Remember, "et al." is the only correct way to type this phrase.

A trick for remembering to include the period after "al" is to think of another common abbreviation, "etc."

"Etc." abbreviates et cetera, meaning "and the rest," and it always requires a period at the end. So et al., which is similar, always takes a period at the end too.

Here are a few common misspellings of et al.:

When you use other punctuation with et al., like a comma, it goes after the period. But if you're ending a sentence with et al., you don't need an additional period.

Should I Italicize Et Al.?

Most major style guides (including APA, MLA, the Chicago Manual of Style, and Harvard) do not require et al. to be italicized. However, some field-specific publications do require the italicization of the phrase, so it's always a good idea to double-check.

Using et al. in a sentence appropriately varies among style guides. Check out the overviews of different style guides below to make sure you're using this tricky phrase correctly.

How to Use Et Al.

How to Use Et Al., with Examples

APA format, established by the American Psychological Association, is commonly used for publications, essays, reports, and books in the fields of psychology and social science.

Also called APA style, this format has established specific standards for scientific and scholarly writing. It encourages uniformity and consistency in the way content is organized and references are cited.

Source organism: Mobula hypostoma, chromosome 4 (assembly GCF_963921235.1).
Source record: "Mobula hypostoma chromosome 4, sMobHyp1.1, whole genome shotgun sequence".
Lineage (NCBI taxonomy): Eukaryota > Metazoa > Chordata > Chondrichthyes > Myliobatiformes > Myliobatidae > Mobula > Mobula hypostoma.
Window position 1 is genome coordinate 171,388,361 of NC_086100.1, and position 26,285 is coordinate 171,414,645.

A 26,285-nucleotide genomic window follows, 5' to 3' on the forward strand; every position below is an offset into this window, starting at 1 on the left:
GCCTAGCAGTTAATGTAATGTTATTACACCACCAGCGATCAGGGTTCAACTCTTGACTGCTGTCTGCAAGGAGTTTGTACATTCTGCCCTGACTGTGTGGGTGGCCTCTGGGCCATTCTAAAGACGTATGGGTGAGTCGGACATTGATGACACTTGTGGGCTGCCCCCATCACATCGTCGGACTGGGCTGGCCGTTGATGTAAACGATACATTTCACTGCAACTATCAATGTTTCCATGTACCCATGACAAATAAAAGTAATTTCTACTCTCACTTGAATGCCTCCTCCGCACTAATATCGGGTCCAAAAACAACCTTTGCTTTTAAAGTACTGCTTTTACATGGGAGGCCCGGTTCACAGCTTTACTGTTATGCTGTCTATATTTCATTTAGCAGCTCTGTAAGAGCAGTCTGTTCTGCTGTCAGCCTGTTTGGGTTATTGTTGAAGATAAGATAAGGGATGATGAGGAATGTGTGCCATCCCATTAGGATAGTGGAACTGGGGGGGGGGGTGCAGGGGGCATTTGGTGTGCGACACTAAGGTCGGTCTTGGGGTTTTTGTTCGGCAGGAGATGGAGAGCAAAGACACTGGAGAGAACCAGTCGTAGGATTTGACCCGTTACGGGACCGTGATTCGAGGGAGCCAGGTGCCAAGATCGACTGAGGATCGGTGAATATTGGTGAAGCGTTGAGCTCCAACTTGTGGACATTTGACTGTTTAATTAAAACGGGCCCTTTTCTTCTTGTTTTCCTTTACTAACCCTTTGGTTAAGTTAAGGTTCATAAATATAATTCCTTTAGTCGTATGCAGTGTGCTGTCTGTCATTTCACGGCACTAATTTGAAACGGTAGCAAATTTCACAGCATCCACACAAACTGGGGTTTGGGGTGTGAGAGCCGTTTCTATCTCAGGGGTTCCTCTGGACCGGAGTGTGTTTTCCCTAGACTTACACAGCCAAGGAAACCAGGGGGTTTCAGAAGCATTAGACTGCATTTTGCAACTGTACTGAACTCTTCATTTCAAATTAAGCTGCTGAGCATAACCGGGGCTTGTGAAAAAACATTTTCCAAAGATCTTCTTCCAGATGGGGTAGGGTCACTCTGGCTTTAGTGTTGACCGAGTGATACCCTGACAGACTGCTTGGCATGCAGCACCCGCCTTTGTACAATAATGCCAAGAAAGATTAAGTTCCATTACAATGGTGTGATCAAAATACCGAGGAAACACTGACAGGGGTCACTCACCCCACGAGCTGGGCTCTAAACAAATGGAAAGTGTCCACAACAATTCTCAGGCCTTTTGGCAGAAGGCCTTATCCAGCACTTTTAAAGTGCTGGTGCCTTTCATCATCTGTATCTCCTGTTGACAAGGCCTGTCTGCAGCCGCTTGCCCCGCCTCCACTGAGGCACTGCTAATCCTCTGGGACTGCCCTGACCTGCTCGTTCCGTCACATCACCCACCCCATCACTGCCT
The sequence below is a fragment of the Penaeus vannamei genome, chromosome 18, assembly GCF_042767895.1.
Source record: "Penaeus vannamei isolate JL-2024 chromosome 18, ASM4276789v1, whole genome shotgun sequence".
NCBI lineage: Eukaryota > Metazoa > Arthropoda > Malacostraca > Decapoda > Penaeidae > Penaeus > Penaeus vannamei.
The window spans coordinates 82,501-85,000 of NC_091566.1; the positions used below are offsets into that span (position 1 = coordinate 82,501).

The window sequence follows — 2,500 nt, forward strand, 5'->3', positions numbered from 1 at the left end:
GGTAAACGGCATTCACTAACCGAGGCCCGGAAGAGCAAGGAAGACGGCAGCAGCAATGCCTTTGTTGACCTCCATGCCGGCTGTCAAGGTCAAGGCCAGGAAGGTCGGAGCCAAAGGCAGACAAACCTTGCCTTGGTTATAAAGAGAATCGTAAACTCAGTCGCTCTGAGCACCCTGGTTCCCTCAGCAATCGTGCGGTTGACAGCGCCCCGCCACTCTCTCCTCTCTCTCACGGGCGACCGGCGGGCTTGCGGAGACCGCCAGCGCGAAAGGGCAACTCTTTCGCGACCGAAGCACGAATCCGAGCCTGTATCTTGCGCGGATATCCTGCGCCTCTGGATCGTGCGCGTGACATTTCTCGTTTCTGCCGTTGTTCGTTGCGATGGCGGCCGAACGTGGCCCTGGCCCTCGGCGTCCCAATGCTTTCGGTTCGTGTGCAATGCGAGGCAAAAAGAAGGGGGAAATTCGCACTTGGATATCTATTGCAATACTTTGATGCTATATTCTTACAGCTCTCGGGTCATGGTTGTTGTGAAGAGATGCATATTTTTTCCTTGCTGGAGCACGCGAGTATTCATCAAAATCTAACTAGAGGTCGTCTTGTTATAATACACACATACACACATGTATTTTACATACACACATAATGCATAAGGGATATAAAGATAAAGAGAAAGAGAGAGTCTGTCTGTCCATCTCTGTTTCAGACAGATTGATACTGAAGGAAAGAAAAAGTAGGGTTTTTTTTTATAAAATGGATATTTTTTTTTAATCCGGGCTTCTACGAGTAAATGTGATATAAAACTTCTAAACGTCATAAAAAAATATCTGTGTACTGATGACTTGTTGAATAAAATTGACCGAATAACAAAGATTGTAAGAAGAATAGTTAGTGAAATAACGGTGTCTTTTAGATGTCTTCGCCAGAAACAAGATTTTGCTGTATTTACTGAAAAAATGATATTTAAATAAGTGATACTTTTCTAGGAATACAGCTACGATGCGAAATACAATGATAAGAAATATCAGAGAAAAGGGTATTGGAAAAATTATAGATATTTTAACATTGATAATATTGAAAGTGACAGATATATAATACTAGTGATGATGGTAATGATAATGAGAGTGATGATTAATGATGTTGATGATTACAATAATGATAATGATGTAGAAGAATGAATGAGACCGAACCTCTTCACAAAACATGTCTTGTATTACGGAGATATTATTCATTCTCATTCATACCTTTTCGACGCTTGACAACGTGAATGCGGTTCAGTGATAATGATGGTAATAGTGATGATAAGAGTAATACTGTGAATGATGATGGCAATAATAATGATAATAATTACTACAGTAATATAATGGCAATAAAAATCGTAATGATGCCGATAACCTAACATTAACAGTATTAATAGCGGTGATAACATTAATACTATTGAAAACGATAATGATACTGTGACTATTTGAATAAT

APA in-text citations, reference lists, and title pages adhere to formatting requirements that differ from those of other styles.

For example, APA includes the author's surname and publication year in in-text citations, using an ampersand if there are two authors:

(Smith, 2012)

(Smith & Jones, 2012)

Another differentiator between APA and other styles is that APA requires a cover page, called a Title Page, and uses the title "References" above the citation list at the end of papers or manuscripts.

Traditionally, APA format is used for a range of subjects in the social and behavioral sciences, including:

Linguistics

When to Use Et Al. in APA